Rembrandt Lighting

It’s easy to get complacent with photography. You find something that works, or inspires you, or you take a job that requires you to specialize in one area of photography and you don’t continue to better your skills in others. I have been shooting so many live event and marketing images for companies as of late that I’ve overlooked my in-studio stuff. Thankfully having a muse like Dana who is so willing to model for me as I test brush up on my lighting skills is really a blessing.

Master painter Rembrandt Harmenszoon van Rijn is known throughout the art and photography world as someone who had perfected the use of light and shadow. The “Rembrandt Lighting” method allows photographers to create deep and compelling imagery using one or two lights. Typically a photographer will place one light to his left (or right), relatively high up, and at a 45 degree angle to his subject. This is known as the “key” light. The key will produce a natural light on the close side of the face, and shadows on the other. Rembrandt lighting is known for it’s signature triangle of light that happens underneath the far eye of the subject, while the rest of that side of the face falls into shadow. Depending on how much detail the photographer wants on the shadow side of the face, he me choose to add a second light known as the “fill” to light the shadows every so slightly.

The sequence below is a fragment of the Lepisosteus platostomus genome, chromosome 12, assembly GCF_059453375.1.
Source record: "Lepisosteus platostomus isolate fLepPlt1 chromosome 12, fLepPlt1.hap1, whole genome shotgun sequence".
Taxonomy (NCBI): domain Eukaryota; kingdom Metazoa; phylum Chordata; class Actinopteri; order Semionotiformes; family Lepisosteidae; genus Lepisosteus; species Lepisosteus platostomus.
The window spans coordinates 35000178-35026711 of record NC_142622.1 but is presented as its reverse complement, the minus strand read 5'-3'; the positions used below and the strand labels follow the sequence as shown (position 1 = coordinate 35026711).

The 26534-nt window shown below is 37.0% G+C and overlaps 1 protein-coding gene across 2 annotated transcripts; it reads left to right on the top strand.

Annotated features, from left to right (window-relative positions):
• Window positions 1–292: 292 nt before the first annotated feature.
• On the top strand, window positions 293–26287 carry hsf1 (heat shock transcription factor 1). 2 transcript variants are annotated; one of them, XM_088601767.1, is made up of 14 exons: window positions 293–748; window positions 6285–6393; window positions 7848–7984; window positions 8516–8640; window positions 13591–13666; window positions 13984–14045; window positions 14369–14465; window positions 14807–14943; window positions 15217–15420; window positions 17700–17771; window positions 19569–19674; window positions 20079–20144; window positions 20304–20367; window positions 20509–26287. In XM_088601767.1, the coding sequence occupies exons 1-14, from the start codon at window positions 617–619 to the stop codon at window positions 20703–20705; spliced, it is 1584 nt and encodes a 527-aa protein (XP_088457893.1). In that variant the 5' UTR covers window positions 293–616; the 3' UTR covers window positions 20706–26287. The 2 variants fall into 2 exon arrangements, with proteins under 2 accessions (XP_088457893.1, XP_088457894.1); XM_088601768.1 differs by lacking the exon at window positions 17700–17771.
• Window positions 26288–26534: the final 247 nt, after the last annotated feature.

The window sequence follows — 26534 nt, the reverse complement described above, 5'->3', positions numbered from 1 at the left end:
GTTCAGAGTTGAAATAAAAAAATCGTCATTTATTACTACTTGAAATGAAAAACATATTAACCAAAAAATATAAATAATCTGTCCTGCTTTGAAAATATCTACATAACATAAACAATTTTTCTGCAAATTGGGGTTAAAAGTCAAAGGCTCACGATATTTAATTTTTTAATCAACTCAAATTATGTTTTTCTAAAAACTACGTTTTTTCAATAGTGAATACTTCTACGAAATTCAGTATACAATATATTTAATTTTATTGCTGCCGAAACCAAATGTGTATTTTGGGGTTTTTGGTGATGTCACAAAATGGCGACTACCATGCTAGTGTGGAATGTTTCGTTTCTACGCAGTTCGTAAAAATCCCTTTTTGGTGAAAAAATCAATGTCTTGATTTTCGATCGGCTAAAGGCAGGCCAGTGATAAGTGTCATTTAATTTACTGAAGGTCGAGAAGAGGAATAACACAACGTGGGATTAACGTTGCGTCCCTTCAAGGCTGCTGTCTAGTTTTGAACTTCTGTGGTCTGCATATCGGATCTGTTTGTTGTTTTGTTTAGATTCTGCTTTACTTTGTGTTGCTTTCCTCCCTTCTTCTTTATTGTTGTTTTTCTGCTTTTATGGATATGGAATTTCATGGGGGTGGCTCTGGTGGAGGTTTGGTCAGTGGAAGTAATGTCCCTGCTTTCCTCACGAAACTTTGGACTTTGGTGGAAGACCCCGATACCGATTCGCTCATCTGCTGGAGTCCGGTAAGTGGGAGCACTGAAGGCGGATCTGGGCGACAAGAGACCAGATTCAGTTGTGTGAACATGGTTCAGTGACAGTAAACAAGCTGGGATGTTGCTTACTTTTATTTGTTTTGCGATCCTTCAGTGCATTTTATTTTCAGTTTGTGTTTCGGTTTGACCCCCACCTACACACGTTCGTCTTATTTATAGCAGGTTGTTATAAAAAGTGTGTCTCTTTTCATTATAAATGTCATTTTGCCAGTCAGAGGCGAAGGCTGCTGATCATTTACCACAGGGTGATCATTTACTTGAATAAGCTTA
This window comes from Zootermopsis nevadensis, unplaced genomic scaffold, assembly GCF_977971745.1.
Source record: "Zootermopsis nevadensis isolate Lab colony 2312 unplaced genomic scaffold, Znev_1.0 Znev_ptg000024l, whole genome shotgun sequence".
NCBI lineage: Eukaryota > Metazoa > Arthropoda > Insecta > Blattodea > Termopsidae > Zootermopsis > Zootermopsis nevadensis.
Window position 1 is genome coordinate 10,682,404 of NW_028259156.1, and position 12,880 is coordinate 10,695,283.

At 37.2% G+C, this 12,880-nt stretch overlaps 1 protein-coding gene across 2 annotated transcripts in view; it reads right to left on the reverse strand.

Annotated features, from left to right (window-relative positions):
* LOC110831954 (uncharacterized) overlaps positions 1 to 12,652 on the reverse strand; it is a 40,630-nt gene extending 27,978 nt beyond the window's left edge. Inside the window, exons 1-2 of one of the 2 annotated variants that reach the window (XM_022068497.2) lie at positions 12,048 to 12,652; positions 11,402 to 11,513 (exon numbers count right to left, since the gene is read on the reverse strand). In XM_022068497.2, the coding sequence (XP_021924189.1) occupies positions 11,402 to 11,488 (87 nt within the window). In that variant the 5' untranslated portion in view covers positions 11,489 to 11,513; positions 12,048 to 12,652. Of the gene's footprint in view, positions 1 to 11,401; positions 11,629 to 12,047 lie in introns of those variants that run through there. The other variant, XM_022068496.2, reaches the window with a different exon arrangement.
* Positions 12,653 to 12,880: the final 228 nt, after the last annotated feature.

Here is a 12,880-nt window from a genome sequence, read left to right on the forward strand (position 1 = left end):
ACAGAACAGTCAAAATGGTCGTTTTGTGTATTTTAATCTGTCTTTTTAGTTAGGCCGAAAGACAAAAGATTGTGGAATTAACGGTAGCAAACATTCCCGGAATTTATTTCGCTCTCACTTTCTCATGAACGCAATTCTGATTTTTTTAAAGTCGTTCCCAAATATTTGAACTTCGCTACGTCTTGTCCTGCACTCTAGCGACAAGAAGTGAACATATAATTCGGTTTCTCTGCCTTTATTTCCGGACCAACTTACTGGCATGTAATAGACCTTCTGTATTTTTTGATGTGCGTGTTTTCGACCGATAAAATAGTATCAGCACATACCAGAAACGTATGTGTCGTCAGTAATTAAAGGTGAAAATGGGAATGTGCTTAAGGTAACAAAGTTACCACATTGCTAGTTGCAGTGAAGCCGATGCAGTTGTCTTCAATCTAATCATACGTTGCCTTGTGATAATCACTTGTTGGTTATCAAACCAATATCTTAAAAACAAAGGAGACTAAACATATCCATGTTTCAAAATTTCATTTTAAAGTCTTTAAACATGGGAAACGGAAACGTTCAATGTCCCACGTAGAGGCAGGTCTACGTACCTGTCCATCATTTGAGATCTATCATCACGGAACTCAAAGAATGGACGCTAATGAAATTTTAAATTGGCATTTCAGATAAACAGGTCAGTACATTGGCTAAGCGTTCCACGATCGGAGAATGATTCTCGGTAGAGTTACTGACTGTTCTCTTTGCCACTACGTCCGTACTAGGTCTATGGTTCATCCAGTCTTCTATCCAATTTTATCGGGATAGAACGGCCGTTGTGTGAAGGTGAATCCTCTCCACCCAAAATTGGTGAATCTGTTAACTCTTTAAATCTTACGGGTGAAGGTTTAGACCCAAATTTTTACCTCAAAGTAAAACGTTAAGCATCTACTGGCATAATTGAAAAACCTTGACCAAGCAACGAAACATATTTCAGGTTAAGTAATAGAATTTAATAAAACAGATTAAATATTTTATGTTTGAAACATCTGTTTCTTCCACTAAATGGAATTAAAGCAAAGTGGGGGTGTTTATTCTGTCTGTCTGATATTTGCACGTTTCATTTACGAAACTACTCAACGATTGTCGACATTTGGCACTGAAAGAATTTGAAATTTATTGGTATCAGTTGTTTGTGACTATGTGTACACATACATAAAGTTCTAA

It’s a simple but effective technique and my “heroes” in the photography world use this technique so effectively. If you are interested, definitely check out Dan Winters, Chris Knight, Yousuf Karsh and Rog Walker. Their work is so inspirational. Even local photographer Jessica Deeks is producing some amazing political portraiture here in Ottawa that I find truly amazing.

Working through this lighting setup with Dana, I didn’t quite get the shadows I was hoping for. Because of this, the work below loses a bit of the “drama” I wanted to portray. But this is why I continue to work at my photography. I’m always learning and exploring how I can better myself. I’m putting in the “work” so that my process will continue to get better and better. Photography is a passion for me and passions need love and attention to make sure they are nurtured.

Anyways, even though the images weren’t quite what I expected, I’m still happy with the results. They are a reflection of where I am as a photographer right now and they are a good mile marker to reflect back on as I continue to learn.

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